Robert Reich (Can Congress really use insider information to…)

Can Congress really use insider information to trade stocks?

Members of Congress use confidential information to make money in the stock market when they should be working for you. Make no mistake, this is institutionalized corruption.


By the way, if you like my daily analyses, comments and drawings, subscribe to my free newsletter:


There is no good reason for elected officials to trade in individual stocks. If you don’t have insider knowledge, buying and selling individual stocks is a terrible way to get rich. These are gambling games, simple and clear. This is why many Americans with retirement accounts choose to invest in index funds. which are tied to the performance of the entire stock market

But many members of Congress continue to invest in individual stocks, and some are doing well. How do they do it?

Consider this: shortly before the economic crash of 2008, severalmanufacturers feverishly moved their assets into “safer” investments. This madness came immediately after private meetings with Treasury officials who warned that economic disaster was imminent.

I believe that most of you were not invited to these meetings – I certainly wasn’t. But these legislators were – and probably chose to act on this information.

When this story became known, people were naturally outraged. After huge public pressure Congress adopted SHARE Law in 2012. The law required lawmakers to disclose sales of their shares and their spouses’ shares within 45 days. By forcing these transactions to be public, it was hoped that lawmakers would stop making dubious transactions.

And it worked. Well… partially.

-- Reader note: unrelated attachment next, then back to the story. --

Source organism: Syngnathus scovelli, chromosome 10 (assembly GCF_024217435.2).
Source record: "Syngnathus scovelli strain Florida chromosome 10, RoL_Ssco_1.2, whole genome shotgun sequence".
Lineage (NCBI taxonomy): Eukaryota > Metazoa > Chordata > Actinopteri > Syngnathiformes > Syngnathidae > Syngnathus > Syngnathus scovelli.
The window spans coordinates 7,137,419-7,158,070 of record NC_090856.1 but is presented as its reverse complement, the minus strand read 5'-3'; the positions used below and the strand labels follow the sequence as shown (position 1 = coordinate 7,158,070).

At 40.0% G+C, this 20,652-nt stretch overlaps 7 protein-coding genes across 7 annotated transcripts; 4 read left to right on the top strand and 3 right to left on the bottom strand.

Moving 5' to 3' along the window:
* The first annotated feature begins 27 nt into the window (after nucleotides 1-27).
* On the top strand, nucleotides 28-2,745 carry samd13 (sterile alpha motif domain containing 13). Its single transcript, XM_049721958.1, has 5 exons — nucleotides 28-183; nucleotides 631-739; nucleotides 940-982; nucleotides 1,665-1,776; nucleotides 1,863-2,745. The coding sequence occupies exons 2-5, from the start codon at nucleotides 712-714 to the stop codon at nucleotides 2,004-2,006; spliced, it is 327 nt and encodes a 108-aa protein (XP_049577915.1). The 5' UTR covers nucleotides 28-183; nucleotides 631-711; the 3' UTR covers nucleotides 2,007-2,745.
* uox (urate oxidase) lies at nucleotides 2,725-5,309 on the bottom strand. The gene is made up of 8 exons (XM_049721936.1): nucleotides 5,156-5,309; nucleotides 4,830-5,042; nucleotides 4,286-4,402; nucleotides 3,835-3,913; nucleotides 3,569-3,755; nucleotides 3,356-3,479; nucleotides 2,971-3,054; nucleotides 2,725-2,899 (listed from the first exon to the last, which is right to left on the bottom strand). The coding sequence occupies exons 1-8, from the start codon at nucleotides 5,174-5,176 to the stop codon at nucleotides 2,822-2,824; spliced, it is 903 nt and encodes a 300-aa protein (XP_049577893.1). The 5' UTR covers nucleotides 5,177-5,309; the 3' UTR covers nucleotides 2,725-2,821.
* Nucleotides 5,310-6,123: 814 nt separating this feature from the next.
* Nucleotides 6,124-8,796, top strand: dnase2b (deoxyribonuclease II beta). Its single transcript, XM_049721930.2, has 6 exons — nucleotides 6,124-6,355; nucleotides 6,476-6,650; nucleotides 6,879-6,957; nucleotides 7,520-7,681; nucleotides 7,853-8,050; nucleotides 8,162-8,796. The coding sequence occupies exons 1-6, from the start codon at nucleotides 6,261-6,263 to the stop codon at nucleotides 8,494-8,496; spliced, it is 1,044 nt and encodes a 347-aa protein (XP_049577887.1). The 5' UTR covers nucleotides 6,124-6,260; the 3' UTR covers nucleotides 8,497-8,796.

IJanuary 2020a handful of senators, including Richard Burr, Dianne Feinstein and Kelly Loeffler, made significant deals after receiving secret briefing on COVID-19, long before the full extent of the threat was known to the public.

Few lawmakers have faced serious consequences for violating the spirit or letter of the law, as insider trading notoriously difficult to prove.

Only in 2021 news agencies identified 43 legislators who failed to properly disclose information about their transactions. Their punishment? Nothing. Legislators are supposed to face a paltry $200 fine for not submitting the report on time, but congressional ethics officials routinely waive it.

There is an obvious solution to all this: prohibit members of Congress from trading in individual stocks.

Proposed Conflict Trade Prohibition Act does just that. Legislators will have six months after being elected to sell their individual assets, put them in a blind trust over which they have no control, or hold them until they leave office without trading them.

But Congress more vote on this bill, although 67 percent of Americans agree that it’s a good idea to ban members of Congress from trading in individual stocks.

As usual, keep an eye on the money: most deputies are millionaireswho likely derive a significant portion of their wealth from investments and deals. Thus, they will not support this bill unless there is enough public outcry to do so.

That’s where you enter.

FROM distrust of the government close to an all-time high, even the appearance of a conflict of interest hurts our democracy. Members of Congress are elected to represent the interests of the people, not the money in their brokerage accounts.

Prohibiting members of Congress from trading individual stocks is easy. Let’s do that.